AS A LIFELONG resident of downtown Annapolis, Abby Hutchinson has a real appreciation for the city's history and its varied architecture.
So when Historic Annapolis Foundation asked her and her husband, Jamie, if they would open their Murray Hill home for its 10th annual Annapolis by Candlelight tour of houses, they were delighted.
"We love the area and really appreciate what Historic Annapolis has done for the city," Abby Hutchinson said. "We go on the house tour every year and love to see what other houses are like inside, so I was more than happy to open our house. It is an easy and fun way for us to help."
This year's tour will feature 10 private homes in the Murray Hill neighborhood. Historic Annapolis Foundation President Brian Alexander said the annual showcase provides participants with an opportunity to experience 21st- century living within three centuries of architecture.
"Each of the houses featured on the tour has a story to tell in terms of history, architecture and interior design," he said. "We are grateful to the homeowners who have so graciously consented to open their homes."
Murray Hill is primarily a residential community built almost wholly in the 20th century. The neighborhood's wide lots, deep setbacks and variety of housing styles and sizes distinguish it from the urban 18th- and 19th-century neighborhoods more typical of downtown Annapolis. Development of Murray Hill took off in the early 1900s with the construction of the hospital on Franklin Street and a major expansion of the Naval Academy.
The neighborhood features large, elegant houses built for the professional and military elite and smaller, comparatively simple dwellings erected for the speculative market. Architectural styles found in Murray Hill include American and Dutch Colonial, Queen Anne, Shingle, Prairie, Craftsman, Tudor, Italian Renaissance and even some mail-order Sears, Roebuck and Co. houses.
The Hutchinsons are the third owners of their vernacular Southgate Avenue home, which was built in 1905 for George Wilcox. The Wilcox family owned the house until 1986. For many years, and until the Hutchinsons bought the home last year, the building had been divided into apartments.
The Hutchinsons were fortunate to learn about the history of the house when they purchased it.
"The second owner knew the Wilcoxes and was a great source of information," Abby Hutchinson said. "He had lots of old photos and the original floor plan."
As in past years, luminarias will lead the way to each of the featured homes. To add to the appeal of this social evening, area restaurants are offering discounts of 10 to 25 percent to guests wearing Annapolis by Candlelight buttons.
Participating restaurants include Carrol's Creek Cafe, Corinthian and Treaty of Paris restaurants, Armadillo's Bar and Grille, Cafe Normandie, Chart House, Griffin's City Dock, Harry Browne's, Middleton Tavern, O'Brien's Oyster Bar, Ram's Head Tavern, Sean Donlon's Irish Pub and Aromi d'Italia.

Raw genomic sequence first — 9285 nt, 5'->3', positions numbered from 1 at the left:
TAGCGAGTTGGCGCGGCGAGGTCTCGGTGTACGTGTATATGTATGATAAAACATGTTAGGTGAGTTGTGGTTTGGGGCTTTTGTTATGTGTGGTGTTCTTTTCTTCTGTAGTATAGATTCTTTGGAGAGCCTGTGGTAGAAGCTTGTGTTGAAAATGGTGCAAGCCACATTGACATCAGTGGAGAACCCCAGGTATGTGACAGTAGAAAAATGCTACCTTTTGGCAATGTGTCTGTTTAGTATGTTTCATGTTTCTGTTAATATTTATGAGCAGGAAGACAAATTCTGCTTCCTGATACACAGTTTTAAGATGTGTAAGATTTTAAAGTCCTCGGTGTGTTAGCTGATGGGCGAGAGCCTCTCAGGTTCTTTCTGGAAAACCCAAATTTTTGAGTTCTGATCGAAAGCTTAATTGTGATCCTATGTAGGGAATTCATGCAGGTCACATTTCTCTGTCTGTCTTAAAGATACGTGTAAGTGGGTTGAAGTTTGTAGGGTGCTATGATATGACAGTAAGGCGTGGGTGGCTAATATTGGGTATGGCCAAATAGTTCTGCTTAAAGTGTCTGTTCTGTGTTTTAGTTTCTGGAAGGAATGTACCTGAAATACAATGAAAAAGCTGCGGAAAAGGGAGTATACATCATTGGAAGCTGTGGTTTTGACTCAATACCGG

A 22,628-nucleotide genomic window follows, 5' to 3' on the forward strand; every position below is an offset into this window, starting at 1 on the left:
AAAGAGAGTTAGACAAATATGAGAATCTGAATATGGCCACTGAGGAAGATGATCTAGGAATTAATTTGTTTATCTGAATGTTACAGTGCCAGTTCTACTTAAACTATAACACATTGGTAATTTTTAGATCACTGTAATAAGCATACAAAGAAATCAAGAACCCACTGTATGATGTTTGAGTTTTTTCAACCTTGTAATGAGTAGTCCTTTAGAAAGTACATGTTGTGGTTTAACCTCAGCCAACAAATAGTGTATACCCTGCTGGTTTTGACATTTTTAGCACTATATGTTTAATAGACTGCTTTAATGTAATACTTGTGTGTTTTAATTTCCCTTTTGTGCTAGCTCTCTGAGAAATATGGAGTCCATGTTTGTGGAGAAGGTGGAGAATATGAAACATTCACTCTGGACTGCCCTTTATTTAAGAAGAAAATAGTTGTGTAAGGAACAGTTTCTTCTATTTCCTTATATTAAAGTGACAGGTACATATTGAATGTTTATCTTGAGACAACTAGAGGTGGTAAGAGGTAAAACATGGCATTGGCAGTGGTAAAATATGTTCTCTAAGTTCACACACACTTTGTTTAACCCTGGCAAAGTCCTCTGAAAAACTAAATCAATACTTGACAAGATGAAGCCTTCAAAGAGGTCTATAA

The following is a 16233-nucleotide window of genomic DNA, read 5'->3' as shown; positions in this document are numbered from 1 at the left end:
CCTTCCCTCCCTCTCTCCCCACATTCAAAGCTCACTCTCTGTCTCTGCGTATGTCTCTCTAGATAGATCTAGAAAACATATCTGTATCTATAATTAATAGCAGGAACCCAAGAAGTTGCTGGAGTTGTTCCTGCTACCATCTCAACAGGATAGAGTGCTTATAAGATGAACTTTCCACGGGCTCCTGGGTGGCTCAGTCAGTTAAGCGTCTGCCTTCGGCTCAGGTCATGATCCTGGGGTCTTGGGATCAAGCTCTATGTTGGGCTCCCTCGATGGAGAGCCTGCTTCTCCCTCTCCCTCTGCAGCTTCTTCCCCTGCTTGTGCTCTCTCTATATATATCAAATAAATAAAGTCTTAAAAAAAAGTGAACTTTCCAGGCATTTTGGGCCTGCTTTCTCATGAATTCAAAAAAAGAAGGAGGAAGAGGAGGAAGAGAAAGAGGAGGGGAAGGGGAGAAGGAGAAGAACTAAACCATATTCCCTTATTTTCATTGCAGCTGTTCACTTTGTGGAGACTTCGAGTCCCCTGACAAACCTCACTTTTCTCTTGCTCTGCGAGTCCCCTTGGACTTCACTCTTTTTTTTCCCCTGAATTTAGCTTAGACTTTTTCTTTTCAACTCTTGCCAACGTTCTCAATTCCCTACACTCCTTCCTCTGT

Annapolis by Candlelight is scheduled for 5 p.m. to 9 p.m. Friday and Saturday, rain or shine. The cost is $22 in advance for members of Historic Annapolis Foundation and $25 for nonmembers. After Wednesday, all tickets will be $30.
Tickets are available for purchase at William Paca House and Garden at 186 Prince George St. and the Historic Annapolis Foundation Museum Store at 77 Main St. during regular hours. Sales at these locations will continue through Saturday.
People wishing to pay for their tickets in advance can call in orders to the foundation at 410-267- 7619. On the evenings of the tours, prepaid tickets will be held for pickup from 5 p.m. and 9 p.m. at Franklin House, 50 Franklin St.
Tour participants can take advantage of a free shuttle bus from the Gotts Court garage to various Murray Hill locations courtesy of Discover Annapolis Tours. Proceeds from the tour support Historic Annapolis Foundation's preservation and education programs.
Anne Arundel County Trust for Preservation, the 27-year-old nonprofit leader in countywide preservation activities and public awareness, honored some of the area's preservation leaders at its annual awards ceremony Oct. 19 at historic Portland Manor in Lothian.
Led by Will Mumford, president of the trust, members presented four awards honoring efforts to preserve the historical, archaeological, architectural and cultural resources of Anne Arundel County.
Marjorie Hegge was presented the group's Volunteer Award for her work during more than a decade of service with the Anne Arundel County Lost Towns Project, both in the field and in the lab. Hegge is a talented artist whose sketches of artifacts have appeared in scholarly reports on the project.
The Special Contribution to Archaeology Award was presented to the Storck family for its support of archaeology at the 17th-century Swan Cove site, the earliest known tobacco pipe kiln in United States. This project is providing insight into the beginnings of American manufacturing and trade.